Pros and Cons of Firebase
Backend-as-a-Service (BaaS) became a popular type of Cloud Services. They enable entrepreneurs and businesses to create digital products without investing in building their backend infrastructure. Among available cloud-computing solutions, there is Firebase held by Google. The platform gained a lot of attention offering useful services that accelerate product development. Today we take a closer look at the pros and cons of Firebase and answer a question whether it’s an ultimate solution for your project.
What is Firebase?
Firebase is Google’s platform for mobile and web development that helps entrepreneurs build, improve, and scale their app products. The platform offers a set of tools that make the product development process a lot easier. That’s why it’s suitable for building an MVP as it shortens the time and effort put in by developers to actually create it.
The ready-to-use services include Machine Learning Kit, Hosting, Storage functions, or Realtime Database. The infrastructure also offers some free products such as Analytics, Crash Reporting, or Cloud Messaging. The services are hosted in the cloud. That greatly facilitates the work of developers and letting them focus on the overall experience the product has to offer. The platform provides developers an API that allows app data to be synchronized across clients and stored on Firebase’s cloud.
Pros and cons of Firebase
To help you decide if the platform is worth your time and effort, we now evaluate its performance by comparing the pros and cons of Firebase.
First, the advantages that lead to why you should choose Firebase as your app backend.
Firestore and Realtime are database options one can choose to build their product. They both are cloud-hosted, NoSQL databases that are flexible and scalable in terms of size. Realtime database provides developers with offline access and realtime updates that enable them to work on responsive apps without internet connectivity.
Free for beginners
The platform doesn’t charge for most of its services and requires choosing a pricing plan only after reaching a certain amount of database memory. It’s great for beginners who want to validate if the platform is good enough for their product and don’t want to pay for all the services upfront. For those who want to estimate the total price they need to pay for the customized plan, there is a price calculator that ease the process.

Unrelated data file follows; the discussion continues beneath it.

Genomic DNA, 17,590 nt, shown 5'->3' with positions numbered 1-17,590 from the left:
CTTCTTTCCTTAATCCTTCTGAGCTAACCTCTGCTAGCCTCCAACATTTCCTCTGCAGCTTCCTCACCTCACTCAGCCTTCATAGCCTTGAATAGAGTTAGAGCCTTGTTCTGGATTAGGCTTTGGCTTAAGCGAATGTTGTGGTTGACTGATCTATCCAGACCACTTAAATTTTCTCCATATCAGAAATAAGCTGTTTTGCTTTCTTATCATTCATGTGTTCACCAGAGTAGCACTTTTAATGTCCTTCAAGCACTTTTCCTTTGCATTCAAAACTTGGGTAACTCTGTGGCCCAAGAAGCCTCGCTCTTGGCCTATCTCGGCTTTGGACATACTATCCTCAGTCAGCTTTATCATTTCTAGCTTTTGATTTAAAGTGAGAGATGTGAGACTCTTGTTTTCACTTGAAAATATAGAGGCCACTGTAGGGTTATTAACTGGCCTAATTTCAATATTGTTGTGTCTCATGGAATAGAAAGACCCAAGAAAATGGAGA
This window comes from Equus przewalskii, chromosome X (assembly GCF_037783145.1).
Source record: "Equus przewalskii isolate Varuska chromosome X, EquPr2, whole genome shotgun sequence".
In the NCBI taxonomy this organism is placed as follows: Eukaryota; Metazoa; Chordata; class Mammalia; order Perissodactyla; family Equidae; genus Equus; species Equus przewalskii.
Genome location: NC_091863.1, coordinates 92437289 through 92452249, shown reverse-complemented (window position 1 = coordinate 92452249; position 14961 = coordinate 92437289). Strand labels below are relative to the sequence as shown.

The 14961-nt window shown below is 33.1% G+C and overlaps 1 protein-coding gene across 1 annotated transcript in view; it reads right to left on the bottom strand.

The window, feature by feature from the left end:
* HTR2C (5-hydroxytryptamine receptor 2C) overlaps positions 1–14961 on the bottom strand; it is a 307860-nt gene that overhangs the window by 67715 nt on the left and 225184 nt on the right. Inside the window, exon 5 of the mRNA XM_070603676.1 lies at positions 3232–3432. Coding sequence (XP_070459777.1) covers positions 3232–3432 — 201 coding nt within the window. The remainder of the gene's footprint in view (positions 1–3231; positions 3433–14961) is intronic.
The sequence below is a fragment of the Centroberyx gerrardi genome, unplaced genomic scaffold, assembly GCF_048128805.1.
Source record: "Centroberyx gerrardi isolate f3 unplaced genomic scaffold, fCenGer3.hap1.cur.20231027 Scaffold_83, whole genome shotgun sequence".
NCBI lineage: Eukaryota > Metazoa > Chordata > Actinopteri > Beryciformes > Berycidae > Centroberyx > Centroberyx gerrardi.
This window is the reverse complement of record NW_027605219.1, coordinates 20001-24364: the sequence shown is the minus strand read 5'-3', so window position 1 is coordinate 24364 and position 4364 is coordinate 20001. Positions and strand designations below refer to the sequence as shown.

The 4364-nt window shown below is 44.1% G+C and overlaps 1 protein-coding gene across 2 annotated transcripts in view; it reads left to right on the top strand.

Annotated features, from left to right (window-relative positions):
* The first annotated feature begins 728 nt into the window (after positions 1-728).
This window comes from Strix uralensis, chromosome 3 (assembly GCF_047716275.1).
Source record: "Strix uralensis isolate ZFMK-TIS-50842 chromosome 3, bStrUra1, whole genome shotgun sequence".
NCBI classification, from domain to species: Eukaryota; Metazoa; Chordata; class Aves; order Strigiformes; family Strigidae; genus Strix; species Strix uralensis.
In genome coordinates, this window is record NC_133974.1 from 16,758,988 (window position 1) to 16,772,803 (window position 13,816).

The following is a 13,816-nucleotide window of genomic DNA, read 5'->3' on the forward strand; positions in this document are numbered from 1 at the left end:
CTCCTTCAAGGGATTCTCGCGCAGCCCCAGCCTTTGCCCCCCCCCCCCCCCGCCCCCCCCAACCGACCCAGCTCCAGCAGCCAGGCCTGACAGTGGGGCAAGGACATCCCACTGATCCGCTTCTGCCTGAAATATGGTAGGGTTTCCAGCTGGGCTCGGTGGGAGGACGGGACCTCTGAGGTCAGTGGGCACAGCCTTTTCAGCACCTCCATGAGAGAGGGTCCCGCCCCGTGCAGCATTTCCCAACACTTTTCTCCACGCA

Firebase has well-prepared technical documentation that eases the work with offered services and makes them more accessible for users. You can find all the necessary information about integrations, availability and supported technologies. What’s more, there are about 1,5M apps around the world based on Firebase. It means that the community around the product and the number of resources will only benefit developers trying to find an answer to any problem.
Ease of integration
Finally, the ease of integration and quick setup. The pre-made APIs that the platform offers enable you to add new functionalities within just a few clicks. Firebase requires little to no technical knowledge to start working on your product. The simple UI makes it possible to implement functionalities like authentication to your app without major problems. Working with Firebase there is no need for complex configurations, so nearly anyone can set up the app – web or mobile.
Like everything, also Firebase has its downsides.
Data storage is inconvenient
Usually, you will use the Realtime Database as your main storage, which isn’t always good. The main problem is limited querying capabilities. You can’t query for more than one key at a time and the service doesn’t provide a way to filter your data. It’s because the whole DB is JSON file and it’s nothing near the storage format of SQL. The format also excludes the option to model the data.
Limited data migration
You don’t host the data, all data is hosted on Firebase and it’s a major problem of using BaaS platforms as your app backend. Unless Firebase provides a migration tool to enable easy transfer of user’s data, it strongly limits data migration. It makes users dependent on the platform and in case of changing the concept of backend base, there is no way to transfer the app to another source.
Firebase doesn’t provide the same capabilities for Android and iOS apps. It’s still more Android centered and it’s the one system that gets most of dedicated services and facilities. For instance, Test Lab can be easily integrated with the Android studio and supports a wide range of Android devices for testing. When it comes to iOS, it was provided with closed beta support for iOS devices but includes a very basic range of testing.
Still, it’s pretty amazing!
Summing up the pros and cons of Firebase, it’s a good choice if you plan to build a new product from scratch or rewrite an existing one. The platform helps in storing and improving the dynamic content. Also, accelerates the development process, enabling getting faster results – so it’s a perfect one for building an MVP!
However, it shouldn’t be your final choice for a bigger project as the platform limits your actions regarding data migration and security. If you think about starting a bigger, more complex project and need a dedicated cloud solution – contact us!